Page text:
However, if you’re a student of a foreign language and you’d like to begin immersing yourself in that language while you are learning, this could be the extension you’ve been waiting for. So much of our time is spent reading blogs and news sites online and this is just one way to put that time to additional use. You might not remember the content of the story you read during your lunch hour yesterday, but you could remember a little more of whatever foreign language it is you wish to learn more about.

Other Useful Chrome Extensions

Google Translate
Google Translate is based on the same powerful translation database that drives Language Immersion, though it allows you to translate an entire webpage with a single click. If you prefer to browse the Web in Spanish, for example, you can do this with the Google Translate extension. It also lets you quickly and easily convert sites presenting in foreign languages to English, allowing you to browse more sites from around the world with ease.

Polygot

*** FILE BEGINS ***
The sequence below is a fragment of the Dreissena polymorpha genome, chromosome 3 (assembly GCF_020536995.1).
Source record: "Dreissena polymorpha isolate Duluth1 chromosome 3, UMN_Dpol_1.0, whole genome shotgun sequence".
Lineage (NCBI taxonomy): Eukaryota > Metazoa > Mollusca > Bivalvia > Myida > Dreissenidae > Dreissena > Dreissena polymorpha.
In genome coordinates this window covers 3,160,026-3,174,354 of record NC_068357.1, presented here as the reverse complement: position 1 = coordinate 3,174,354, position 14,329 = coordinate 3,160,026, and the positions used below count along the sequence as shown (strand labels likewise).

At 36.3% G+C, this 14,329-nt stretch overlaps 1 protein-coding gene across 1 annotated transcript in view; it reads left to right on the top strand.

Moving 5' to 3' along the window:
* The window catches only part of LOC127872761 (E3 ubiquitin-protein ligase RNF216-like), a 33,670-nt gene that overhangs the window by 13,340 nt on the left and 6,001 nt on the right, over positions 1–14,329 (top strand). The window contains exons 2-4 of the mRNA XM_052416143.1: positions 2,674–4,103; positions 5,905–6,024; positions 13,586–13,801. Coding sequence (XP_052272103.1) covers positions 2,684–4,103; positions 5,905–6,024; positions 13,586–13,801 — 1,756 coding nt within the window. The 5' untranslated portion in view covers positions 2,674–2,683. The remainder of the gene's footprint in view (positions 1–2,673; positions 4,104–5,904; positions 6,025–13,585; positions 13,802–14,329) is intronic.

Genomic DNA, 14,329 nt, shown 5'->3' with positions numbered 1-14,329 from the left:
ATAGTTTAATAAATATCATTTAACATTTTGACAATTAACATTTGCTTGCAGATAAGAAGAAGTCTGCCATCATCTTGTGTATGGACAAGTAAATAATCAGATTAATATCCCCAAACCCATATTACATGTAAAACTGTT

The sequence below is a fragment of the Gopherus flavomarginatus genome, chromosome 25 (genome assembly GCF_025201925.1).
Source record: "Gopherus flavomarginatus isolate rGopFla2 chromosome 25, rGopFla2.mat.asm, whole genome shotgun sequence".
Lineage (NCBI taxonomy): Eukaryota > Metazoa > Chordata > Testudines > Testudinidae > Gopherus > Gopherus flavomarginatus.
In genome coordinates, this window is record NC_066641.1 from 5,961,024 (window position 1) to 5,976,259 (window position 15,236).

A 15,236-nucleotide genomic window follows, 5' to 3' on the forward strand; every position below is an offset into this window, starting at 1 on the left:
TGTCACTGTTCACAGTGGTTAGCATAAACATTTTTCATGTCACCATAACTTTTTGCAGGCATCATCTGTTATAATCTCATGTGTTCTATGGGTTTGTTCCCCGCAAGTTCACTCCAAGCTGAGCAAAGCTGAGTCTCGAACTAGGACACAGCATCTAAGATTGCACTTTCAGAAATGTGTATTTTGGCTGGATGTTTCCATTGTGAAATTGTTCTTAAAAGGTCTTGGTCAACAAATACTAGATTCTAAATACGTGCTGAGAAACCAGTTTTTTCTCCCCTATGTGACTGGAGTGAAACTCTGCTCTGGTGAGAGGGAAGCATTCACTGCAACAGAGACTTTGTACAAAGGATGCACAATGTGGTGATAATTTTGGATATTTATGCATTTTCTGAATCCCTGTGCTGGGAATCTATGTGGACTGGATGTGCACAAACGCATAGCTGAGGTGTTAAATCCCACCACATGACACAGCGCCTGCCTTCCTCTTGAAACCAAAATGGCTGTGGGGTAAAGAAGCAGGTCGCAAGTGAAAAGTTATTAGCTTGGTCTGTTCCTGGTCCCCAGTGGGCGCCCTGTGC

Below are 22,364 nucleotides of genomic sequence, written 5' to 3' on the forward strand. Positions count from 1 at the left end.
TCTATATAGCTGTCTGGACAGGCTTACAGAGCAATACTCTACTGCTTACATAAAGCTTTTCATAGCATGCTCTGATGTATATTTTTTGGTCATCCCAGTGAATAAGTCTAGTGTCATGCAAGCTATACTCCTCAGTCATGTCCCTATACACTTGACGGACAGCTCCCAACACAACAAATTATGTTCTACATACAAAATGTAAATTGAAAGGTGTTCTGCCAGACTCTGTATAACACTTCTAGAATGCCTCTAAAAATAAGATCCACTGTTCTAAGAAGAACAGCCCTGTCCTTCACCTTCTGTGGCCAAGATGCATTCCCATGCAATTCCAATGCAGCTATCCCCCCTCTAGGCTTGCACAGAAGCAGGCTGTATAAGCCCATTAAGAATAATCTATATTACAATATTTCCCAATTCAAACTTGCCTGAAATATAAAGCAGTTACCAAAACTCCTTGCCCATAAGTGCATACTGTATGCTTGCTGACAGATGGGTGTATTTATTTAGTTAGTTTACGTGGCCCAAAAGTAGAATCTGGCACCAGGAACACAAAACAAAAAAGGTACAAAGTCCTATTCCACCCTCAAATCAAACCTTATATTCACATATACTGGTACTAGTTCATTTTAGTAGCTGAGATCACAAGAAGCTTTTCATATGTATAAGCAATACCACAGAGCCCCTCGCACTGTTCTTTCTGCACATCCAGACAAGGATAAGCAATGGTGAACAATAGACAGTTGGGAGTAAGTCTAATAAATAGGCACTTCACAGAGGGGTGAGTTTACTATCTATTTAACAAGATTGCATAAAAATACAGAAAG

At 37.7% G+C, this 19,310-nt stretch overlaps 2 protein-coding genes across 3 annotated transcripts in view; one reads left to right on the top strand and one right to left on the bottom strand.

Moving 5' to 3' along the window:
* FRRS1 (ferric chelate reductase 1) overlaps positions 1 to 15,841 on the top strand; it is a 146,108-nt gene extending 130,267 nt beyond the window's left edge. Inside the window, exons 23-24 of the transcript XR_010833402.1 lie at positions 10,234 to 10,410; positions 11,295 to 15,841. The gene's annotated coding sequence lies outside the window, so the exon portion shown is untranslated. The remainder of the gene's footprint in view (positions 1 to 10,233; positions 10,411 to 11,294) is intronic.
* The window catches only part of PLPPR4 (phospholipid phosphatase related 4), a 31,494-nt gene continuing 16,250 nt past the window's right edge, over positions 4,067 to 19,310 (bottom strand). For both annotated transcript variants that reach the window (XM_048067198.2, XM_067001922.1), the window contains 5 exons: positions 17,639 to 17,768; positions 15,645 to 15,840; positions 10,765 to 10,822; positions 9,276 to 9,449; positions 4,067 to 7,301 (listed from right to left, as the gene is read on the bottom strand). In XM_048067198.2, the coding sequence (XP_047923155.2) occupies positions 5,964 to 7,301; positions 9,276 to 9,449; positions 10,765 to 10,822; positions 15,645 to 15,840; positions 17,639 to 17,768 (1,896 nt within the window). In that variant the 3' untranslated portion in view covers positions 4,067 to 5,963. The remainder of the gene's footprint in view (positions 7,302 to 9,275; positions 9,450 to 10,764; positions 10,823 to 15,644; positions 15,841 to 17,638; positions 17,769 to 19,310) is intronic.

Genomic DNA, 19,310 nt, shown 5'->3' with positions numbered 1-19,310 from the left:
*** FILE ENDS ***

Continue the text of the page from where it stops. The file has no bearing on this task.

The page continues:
Polygot is very similar to Language Immersion, as it also translates random words on a page to whatever language it is you wish to learn more about. Where it differs from Language Immersion is by drawing from the Bing translation database rather than Google’s.

Not everyone agrees in how things are translated, and some people may well prefer Bing’s tools over Google’s. This extension gives you that choice.

Quick Translate
Quick Translate is another useful extension for folks who are browsing a site that is in a second language. You may know most of the words on the page, but sometimes a single fancy word or two might pop up that you need a little help with. Quick Translate makes it easy to highlight the word or phrase in question and have it translated to your native language.

Final Thoughts

The Internet has given us a remarkable platform on which universal understanding and sharing of knowledge can take place. We are no longer bound by the limitations of region or the barrier of language. Today, we can communicate with virtually anyone around the world as long as we have a connection to the Web and the patience to do so.